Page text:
Koh Tao case shatters faith in our police

Koh Tao case shatters faith in our police

After so many twists and turns in the Koh Tao beach murder case over the past three weeks, police finally arrested two young migrant workers from Myanmar. However, many believe they are scapegoats.

The police have only themselves to blame. Such overwhelming public scepticism was not caused solely by the police's poor handling of the investigation, which became an international farce, but more significantly, stems from the police's longstanding notoriety for arresting poor and powerless scapegoats to save rich criminals who can afford to buy their innocence.

A high-ranking officer at the Corrections Department once revealed in a TV interview his belief that half of all prisoners were scapegoats.

Koh Tao is a famous diving paradise. When British travellers Hannah Witheridge, 23, and David Miller, 24, were found bludgeoned to death on Sairee beach on Sept 15, the world trained its eyes on Thailand to see if it could catch the culprits and restore the international community's confidence in the nation as a tourist hotspot.

What the world witnessed was a total lack of professionalism.

From day one, the police allowed the crime scene to be sullied, destroying vital evidence. Then it kept introducing new "persons of interest" to the media, without any concern about how their lives might be affected.

Migrant workers were the first target of police suspicion — a symptom of rampant ethnic prejudice and their powerlessness. They were later "cleared". Then the police floated the idea of Miller's roommate being gay and the murder a result of jealousy.

The case against the roommate grew stronger when a pair of "blood-stained" trousers was found in Miller's suitcase. Furthermore, strands of light-coloured hair were found in Witheridge's hands. The poor man was later "cleared" when the "blood" on the trousers was shown to be "mud". The police said nothing more about the hair.

Thai suspects began to enter the scenario only after a Scottish tourist posted on Facebook that he had seen two Thai men trying to molest Witheridge before Miller intervened to stop their advances on the night of their murders. He posted the photos of the men who happened to be in a circle of influential people on the island.

The police denied claims of mafia involvement and said the pair's DNA did not match that retrieved from Witheridge's body.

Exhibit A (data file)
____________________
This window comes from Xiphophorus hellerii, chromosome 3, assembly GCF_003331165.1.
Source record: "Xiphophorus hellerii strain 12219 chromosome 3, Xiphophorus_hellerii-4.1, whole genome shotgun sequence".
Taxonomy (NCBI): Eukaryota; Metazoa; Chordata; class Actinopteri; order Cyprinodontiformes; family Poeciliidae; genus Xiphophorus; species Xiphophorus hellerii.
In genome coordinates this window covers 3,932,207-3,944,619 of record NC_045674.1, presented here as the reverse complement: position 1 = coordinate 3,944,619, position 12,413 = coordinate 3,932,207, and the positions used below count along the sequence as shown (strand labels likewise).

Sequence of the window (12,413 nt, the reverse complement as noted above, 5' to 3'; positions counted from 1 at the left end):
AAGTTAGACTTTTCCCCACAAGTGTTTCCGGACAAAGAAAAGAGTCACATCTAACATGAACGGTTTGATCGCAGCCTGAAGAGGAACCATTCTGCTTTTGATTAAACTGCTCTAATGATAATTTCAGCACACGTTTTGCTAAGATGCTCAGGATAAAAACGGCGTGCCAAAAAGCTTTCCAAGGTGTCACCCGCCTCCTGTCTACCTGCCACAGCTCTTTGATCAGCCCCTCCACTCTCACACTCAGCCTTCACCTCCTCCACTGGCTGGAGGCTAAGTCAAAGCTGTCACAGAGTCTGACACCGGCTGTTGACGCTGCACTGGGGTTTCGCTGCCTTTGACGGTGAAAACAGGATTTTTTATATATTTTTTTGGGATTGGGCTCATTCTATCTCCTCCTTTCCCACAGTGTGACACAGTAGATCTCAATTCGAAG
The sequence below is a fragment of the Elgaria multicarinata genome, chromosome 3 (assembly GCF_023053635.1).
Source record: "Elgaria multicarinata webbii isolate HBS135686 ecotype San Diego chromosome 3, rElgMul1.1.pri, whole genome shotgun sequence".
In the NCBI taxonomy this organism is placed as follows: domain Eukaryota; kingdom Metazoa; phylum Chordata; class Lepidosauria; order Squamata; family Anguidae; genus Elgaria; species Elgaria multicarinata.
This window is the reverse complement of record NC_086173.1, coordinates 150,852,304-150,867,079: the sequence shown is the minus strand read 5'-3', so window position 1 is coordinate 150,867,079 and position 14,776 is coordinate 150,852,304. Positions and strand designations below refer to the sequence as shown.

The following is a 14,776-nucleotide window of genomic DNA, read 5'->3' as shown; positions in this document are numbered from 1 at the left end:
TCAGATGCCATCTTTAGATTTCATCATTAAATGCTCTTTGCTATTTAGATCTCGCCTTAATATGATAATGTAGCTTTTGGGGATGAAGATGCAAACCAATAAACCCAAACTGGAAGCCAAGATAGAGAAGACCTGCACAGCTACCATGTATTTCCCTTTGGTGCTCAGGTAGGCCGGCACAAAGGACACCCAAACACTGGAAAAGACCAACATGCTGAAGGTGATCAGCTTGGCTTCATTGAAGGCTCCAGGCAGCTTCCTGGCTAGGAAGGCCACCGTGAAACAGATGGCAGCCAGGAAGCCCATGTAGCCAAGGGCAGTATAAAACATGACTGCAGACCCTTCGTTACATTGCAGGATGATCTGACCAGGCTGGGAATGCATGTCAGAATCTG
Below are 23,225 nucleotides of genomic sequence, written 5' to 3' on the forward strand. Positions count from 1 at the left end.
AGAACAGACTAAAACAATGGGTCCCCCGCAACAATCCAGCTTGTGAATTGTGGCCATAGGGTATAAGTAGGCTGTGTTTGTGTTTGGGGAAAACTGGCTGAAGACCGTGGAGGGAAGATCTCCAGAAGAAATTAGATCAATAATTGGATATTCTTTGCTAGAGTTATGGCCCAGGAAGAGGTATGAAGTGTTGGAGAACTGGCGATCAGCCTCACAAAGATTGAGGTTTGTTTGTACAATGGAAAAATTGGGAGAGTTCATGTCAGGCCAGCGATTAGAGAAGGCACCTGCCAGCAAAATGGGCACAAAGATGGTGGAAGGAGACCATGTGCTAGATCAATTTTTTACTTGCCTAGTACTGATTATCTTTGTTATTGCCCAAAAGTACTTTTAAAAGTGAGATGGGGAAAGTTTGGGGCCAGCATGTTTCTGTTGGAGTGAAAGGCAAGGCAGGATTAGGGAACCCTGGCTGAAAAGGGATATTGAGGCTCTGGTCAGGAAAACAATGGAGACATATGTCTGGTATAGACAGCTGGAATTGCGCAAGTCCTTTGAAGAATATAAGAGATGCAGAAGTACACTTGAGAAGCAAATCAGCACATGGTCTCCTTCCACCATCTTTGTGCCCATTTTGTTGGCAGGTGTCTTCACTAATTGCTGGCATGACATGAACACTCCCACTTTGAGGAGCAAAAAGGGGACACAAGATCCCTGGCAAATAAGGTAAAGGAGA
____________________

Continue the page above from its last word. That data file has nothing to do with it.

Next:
After the controversial bikini comment from junta leader and Prime Minister Prayut Chan-o-cha, the tourism minister's wristband-for-tourists proposal and DNA tests of over 200 people, the soap opera-like investigation ended over the weekend when police arrested Saw Rim and Win, both 21.

The police insisted they had solid forensic evidence and confessions from the culprits. Yet many are unconvinced and have unanswered questions: What happened to the initial forensic findings which showed rape had not occurred? Why was the used condom at the crime scene not sent for tests? Why was the son of the village headman not DNA tested? And what happened to one of the CCTV clips showing a suspect which was allegedly cut for two minutes? 

The police force countered these questions on both its website and in many media interviews, but this has not stopped doubts about planted evidence and confessions as a result of torture.

In short, the police are facing a total breakdown in public trust.

The words "reform" and "anti-corruption" are being used a lot lately; how can these high-minded goals be achieved without the rule of law? How can people trust the law and justice system when torture and corruption by police continue with impunity? Reform is just meaningless rhetoric when police bend the law for those who can pay.

The Koh Tao murder investigation shows the world how seriously flawed our police work is — from the contamination of crime scenes and false leads to conflicting evidence and "barbaric" crime re-enactments.

Yet, the case reveals more than just a botched investigation. It shows an urgent need for police reform. Society cannot be safe if people feel the police force is not only inefficient, but untrustworthy.

Sanitsuda Ekachai is editorial pages editor, Bangkok Post.

Sanitsuda Ekachai

Former editorial pages editor

Sanitsuda Ekachai is a former editorial pages editor, Bangkok Post. She writes on human rights, gender, and Thai Buddhism.

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